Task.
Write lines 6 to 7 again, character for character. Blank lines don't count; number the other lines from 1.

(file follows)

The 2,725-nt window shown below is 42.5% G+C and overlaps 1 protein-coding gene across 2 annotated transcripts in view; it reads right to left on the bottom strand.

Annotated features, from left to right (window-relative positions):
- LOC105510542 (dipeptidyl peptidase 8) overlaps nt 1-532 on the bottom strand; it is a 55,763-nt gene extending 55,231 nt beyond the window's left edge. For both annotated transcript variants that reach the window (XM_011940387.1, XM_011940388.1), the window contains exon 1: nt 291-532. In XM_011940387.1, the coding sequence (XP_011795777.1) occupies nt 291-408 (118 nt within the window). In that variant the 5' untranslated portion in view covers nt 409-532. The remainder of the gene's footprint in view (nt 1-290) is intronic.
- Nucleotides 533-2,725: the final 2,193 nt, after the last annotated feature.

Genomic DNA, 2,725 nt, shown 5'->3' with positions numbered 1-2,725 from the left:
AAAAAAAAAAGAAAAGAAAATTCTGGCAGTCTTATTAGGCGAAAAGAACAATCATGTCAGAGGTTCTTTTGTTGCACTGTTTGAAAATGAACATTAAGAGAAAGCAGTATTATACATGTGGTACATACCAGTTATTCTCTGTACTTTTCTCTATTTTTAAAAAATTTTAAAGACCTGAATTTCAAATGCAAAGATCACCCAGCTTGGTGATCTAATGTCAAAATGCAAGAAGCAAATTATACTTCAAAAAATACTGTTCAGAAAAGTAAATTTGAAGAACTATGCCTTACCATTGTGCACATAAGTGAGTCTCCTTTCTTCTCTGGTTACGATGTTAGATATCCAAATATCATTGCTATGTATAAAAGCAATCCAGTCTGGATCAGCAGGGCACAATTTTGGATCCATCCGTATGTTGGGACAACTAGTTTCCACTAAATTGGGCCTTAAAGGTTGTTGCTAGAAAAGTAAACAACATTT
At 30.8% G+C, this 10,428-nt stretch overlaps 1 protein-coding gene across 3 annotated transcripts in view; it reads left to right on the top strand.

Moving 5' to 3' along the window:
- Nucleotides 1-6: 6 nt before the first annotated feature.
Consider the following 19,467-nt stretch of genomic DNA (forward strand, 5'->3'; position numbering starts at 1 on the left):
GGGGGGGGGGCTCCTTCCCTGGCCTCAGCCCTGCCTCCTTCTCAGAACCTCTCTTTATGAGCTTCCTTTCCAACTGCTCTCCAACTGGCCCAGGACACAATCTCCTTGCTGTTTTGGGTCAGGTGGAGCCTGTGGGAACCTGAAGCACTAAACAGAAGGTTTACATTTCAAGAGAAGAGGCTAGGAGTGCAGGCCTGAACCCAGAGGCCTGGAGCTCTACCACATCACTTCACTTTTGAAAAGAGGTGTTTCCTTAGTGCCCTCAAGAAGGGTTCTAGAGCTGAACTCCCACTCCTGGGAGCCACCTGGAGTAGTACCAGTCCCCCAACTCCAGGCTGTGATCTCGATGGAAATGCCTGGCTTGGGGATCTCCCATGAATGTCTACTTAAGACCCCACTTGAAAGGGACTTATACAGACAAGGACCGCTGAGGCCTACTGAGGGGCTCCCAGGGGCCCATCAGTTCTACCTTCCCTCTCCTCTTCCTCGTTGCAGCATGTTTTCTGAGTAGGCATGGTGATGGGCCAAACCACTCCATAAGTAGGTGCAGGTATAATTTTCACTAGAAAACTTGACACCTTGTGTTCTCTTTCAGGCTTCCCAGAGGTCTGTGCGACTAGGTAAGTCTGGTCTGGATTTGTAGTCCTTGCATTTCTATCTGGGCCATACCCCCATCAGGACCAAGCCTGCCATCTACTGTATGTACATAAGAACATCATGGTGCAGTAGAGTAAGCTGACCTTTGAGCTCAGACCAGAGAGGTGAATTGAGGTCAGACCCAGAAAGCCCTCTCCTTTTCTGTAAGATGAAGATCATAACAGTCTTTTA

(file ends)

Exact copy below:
AAAAAAAAAAGAAAAGAAAATTCTGGCAGTCTTATTAGGCGAAAAGAACAATCATGTCAGAGGTTCTTTTGTTGCACTGTTTGAAAATGAACATTAAGAGAAAGCAGTATTATACATGTGGTACATACCAGTTATTCTCTGTACTTTTCTCTATTTTTAAAAAATTTTAAAGACCTGAATTTCAAATGCAAAGATCACCCAGCTTGGTGATCTAATGTCAAAATGCAAGAAGCAAATTATACTTCAAAAAATACTGTTCAGAAAAGTAAATTTGAAGAACTATGCCTTACCATTGTGCACATAAGTGAGTCTCCTTTCTTCTCTGGTTACGATGTTAGATATCCAAATATCATTGCTATGTATAAAAGCAATCCAGTCTGGATCAGCAGGGCACAATTTTGGATCCATCCGTATGTTGGGACAACTAGTTTCCACTAAATTGGGCCTTAAAGGTTGTTGCTAGAAAAGTAAACAACATTT
At 30.8% G+C, this 10,428-nt stretch overlaps 1 protein-coding gene across 3 annotated transcripts in view; it reads left to right on the top strand.